• asthma;

  • a recent history of stomach or intestinal bleeding;

  • stomach ulcer or history of heartburn or ongoing indigestion or stomach pain;

  • a bleeding or blood clotting disorder; or

  • liver disease (including cirrhosis).

If you have any of these conditions, you may not be able to take acetaminophen and aspirin, or you may need a dosage adjustment or special tests during treatment.

Do not use this medication without telling your doctor if you are pregnant. Aspirin can cause harm to an unborn baby or problems with childbirth if you take the medicine during the last 3 months of pregnancy. Use an effective form of birth control, and tell your doctor if you become pregnant during treatment. Acetaminophen and aspirin may pass into breast milk and could harm a nursing baby. Do not use this medication without telling your doctor if you are breast-feeding a baby. Do not give this medicine to a child younger than 12 years old without the advice of a doctor.

How should I take acetaminophen and aspirin?

Use this medication exactly as directed on the label, or as it has been prescribed by your doctor. Do not use the medication in larger or smaller amounts, or use it for longer than recommended. An overdose of acetaminophen and aspirin can cause serious harm.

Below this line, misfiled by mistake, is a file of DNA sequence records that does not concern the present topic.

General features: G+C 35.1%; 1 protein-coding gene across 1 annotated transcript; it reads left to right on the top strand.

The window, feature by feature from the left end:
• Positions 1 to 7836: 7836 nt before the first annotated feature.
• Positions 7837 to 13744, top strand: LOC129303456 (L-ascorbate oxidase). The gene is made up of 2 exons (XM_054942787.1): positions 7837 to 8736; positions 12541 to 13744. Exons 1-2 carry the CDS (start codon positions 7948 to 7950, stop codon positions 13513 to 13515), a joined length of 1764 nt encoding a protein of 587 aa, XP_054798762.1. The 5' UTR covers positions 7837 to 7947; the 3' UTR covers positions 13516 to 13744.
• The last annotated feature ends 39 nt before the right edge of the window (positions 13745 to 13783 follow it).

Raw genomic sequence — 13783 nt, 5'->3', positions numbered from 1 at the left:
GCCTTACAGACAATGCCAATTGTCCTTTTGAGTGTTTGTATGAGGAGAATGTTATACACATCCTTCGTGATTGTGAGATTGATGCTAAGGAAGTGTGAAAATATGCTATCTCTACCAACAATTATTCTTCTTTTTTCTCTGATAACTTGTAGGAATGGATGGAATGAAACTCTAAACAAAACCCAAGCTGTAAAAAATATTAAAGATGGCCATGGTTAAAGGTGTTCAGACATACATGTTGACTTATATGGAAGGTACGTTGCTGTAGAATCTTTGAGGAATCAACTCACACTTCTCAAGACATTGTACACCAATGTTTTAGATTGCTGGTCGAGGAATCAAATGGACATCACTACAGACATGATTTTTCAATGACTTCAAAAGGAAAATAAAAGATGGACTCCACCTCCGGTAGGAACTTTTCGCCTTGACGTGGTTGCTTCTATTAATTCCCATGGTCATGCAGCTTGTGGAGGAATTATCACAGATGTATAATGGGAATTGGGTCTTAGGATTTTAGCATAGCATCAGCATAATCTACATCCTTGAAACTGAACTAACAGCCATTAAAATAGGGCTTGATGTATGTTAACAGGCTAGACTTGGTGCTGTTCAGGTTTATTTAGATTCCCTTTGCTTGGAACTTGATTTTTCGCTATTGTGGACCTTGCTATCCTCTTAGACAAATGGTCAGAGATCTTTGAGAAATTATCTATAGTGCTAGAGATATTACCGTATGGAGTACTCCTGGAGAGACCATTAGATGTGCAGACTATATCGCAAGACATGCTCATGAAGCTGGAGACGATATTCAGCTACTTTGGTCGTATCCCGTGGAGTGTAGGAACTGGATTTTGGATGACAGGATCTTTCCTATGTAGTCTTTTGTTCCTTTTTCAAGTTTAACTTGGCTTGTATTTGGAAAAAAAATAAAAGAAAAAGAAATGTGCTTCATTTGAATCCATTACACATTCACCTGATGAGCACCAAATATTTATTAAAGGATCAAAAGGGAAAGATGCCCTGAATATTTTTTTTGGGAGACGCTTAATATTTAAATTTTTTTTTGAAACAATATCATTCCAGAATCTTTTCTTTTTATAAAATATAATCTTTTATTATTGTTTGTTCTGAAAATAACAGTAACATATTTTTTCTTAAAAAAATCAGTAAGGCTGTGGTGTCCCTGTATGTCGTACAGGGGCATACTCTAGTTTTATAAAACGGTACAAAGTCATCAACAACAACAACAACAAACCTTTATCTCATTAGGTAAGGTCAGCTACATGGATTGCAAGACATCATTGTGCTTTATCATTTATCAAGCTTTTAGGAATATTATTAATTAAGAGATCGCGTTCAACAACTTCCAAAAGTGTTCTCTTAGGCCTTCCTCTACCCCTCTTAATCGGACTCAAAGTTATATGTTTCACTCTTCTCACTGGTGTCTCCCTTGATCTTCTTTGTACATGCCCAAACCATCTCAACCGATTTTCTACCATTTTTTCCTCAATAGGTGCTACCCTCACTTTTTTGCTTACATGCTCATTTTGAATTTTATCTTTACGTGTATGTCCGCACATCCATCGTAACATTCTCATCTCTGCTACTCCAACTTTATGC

Take this medication with a full glass of water.

Do not take more than 8 tablets in 24 hours unless your doctor has told you to.

If you need to have any type of surgery, tell the surgeon ahead of time that you are taking aspirin. You may need to stop using the medicine for a short time.

Store acetaminophen and aspirin at room temperature away from moisture and heat.

What happens if I miss a dose?

Since acetaminophen and aspirin is often used as needed, you may not be on a dosing schedule. If you are using the medication regularly, take the missed dose as soon as you remember. If it is almost time for the next dose, skip the missed dose and wait until your next regularly scheduled dose. Do not use extra medicine to make up the missed dose.

What happens if I overdose?

Seek emergency medical attention if you think you have used too much of this medicine. An overdose of this medication can cause serious harm.

Overdose symptoms may include ringing in your ears, dizziness, nausea, vomiting, diarrhea, stomach pain, loss of appetite, yellowing of your skin or eyes, increased sweating, confusion, hallucinations, rapid breathing, seizure (convulsions), or coma.

What should I avoid while taking acetaminophen and aspirin?